According to government statistics last year approximately 80 emergency travel documents are issued every day – or nearly 29,000 a year – to Britons who have lost, had stolen or damaged their passports beyond repair. Since the cost of replacing a lost passport may be as much as £200, which means that travellers are paying some £5 million a year for alternative travel documents.
In order to avoid becoming one of these statistics, the most effective way of course is to avoid losing – or having stolen – your passport in the first place.
Touring by caravan
If you are touring by caravan, the website Caravan Talk suggests that you might consider a safe box securely fitted to the floor of the caravan so that you may lock away your passport, cash and other important documents.
Closing all windows and locking all doors are clearly sensible precautions – as well as obligatory under the terms of your caravan insurance when you leave it.
You might also consider taking important documents, credit cards and cash with you on your person whenever you are leaving the caravan.
The government website also encourages you to make two copies of your passport. The first is intended to be left with friends or relatives for safe keeping, the other to use as an alternative to taking your passport with you if that is acceptable under local rules.
If the worst comes to the worst
However hard you may have looked for your caravan’s insurance quote before you set out, it is unlikely you have found an insurer prepared to pay for the cost of replacing a lost or stolen passport.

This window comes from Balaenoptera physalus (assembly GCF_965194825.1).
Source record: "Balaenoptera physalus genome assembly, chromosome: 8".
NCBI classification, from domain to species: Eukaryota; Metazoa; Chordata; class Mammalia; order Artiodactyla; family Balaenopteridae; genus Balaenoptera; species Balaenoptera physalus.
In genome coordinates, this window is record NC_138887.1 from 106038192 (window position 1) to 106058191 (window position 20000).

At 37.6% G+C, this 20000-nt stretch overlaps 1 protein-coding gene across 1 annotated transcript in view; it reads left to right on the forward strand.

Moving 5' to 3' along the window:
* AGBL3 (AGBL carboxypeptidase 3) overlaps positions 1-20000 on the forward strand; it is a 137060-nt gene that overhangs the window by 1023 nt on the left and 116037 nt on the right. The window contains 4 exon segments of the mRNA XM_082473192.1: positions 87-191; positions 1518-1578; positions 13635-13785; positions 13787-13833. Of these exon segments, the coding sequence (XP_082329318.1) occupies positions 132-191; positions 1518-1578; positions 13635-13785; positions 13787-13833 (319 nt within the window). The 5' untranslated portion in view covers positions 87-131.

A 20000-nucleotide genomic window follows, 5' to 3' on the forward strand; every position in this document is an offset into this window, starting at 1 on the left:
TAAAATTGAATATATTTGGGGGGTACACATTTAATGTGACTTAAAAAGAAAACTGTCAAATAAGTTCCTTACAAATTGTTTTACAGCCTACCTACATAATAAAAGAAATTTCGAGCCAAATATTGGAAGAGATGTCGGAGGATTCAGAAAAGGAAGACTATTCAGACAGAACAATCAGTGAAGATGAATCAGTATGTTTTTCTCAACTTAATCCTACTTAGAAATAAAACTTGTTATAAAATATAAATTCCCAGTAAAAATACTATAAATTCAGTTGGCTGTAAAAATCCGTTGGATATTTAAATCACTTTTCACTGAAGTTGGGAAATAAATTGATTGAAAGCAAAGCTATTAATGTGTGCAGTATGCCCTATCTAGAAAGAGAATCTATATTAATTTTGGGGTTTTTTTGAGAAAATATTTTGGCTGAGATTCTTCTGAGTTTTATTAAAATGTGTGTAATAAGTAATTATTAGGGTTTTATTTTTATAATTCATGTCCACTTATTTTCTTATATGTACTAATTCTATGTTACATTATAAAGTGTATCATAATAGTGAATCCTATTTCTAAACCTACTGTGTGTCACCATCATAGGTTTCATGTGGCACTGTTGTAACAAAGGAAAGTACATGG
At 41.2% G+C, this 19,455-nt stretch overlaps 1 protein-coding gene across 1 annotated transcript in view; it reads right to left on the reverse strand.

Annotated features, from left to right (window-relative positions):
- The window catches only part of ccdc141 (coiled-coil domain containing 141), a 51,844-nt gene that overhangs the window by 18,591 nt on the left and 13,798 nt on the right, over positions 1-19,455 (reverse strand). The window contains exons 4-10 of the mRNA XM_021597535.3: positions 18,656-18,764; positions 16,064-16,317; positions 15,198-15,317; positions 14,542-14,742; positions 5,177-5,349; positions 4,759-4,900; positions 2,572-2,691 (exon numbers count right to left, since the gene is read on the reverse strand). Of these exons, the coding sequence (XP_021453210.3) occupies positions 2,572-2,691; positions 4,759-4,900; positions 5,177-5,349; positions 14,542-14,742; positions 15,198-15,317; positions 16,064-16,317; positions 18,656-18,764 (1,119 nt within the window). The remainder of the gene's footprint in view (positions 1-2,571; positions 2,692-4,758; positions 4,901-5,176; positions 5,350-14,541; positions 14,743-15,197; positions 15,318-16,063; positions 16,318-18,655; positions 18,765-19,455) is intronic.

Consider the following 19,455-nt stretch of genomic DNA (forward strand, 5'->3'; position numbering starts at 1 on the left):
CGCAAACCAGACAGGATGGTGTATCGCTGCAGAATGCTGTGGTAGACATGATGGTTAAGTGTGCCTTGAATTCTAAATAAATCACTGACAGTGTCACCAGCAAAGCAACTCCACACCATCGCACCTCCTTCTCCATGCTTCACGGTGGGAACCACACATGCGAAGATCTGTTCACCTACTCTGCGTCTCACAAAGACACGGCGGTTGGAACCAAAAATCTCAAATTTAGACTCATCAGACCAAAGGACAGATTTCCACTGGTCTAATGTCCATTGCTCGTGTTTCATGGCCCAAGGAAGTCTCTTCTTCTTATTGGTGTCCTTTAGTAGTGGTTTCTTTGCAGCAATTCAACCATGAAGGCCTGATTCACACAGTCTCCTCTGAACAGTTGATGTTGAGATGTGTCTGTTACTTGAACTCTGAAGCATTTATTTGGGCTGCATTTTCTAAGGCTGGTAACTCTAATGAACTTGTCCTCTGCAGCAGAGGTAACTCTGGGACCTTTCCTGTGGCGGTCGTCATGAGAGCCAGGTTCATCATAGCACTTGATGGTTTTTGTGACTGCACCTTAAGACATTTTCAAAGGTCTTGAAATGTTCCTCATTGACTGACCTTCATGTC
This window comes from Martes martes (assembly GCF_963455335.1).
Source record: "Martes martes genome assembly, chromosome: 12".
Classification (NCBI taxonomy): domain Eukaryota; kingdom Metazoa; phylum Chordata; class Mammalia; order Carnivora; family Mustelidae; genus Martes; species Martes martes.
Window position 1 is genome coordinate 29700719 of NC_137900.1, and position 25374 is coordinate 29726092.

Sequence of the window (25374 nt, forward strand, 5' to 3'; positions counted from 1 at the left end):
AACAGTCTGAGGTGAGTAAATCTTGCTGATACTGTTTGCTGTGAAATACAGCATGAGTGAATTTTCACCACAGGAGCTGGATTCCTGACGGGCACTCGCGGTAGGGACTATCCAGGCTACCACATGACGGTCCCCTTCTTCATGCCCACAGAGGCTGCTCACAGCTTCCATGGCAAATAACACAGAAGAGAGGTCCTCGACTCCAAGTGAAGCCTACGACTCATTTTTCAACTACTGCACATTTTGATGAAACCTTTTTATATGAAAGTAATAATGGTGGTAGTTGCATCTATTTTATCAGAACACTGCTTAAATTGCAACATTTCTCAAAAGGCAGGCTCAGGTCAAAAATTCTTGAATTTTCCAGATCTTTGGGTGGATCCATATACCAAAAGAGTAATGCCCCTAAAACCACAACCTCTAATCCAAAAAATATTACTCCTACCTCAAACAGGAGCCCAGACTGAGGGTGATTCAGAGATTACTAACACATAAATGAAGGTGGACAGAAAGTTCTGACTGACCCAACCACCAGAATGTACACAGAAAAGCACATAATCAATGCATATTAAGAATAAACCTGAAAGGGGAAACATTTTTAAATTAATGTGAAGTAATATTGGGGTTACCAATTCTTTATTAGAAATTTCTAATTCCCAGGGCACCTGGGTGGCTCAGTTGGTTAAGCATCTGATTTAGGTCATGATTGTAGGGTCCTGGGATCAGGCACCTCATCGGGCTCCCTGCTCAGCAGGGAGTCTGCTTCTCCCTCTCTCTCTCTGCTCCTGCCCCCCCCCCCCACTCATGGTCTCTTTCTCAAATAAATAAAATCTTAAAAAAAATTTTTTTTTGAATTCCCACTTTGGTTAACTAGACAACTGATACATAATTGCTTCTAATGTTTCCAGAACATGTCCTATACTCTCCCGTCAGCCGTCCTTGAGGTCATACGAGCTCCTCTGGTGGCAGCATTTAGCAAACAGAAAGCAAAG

This is also true of the policies we provide here at Cover4Caravans, where we suggest that in addition to your touring caravan insurance you also consider the benefits of those travel insurance policies that might offer assistance in the event of a lost or stolen passport.
Despite all your care and attention, if you are unfortunate enough to have your passport stolen or to lose it, your first and immediate port of call is likely to be the local police station to report the event. In the process of doing this, it is important to remember to obtain the incident number or the crime incident log, since this is needed when you are able to contact representatives of the British authorities – the embassy, high commission or consulate – in the country you are visiting.
Here you are likely to given a form LSO1 – a Lost or Stolen Passport Notification – on which you need to record the incident number given to you by the local police. The details on the form are also reported to the Identity and Passport Service (IPS) back in the UK, where your lost or stolen passport is then cancelled.
The embassy, high commission or consulate is then able to issue you with a replacement document – typically an Emergency Travel Document (ETD) – to allow you to return to the UK.
Not only is there a fee for the issue of an ETD, but may also have spent a tidy sum travelling back and forwards to the British embassy, high commission or consulate – not to mention the time and effort also required.
To reiterate, therefore, it is likely to be a very good idea to take very good care of your passport whilst you are touring and to take every reasonable step to ensure it is not lost, stolen or made otherwise unusable (some holidaymakers, for example, are reported to have destroyed their passport by hiding it in the washing machine or using it as a beer mat!)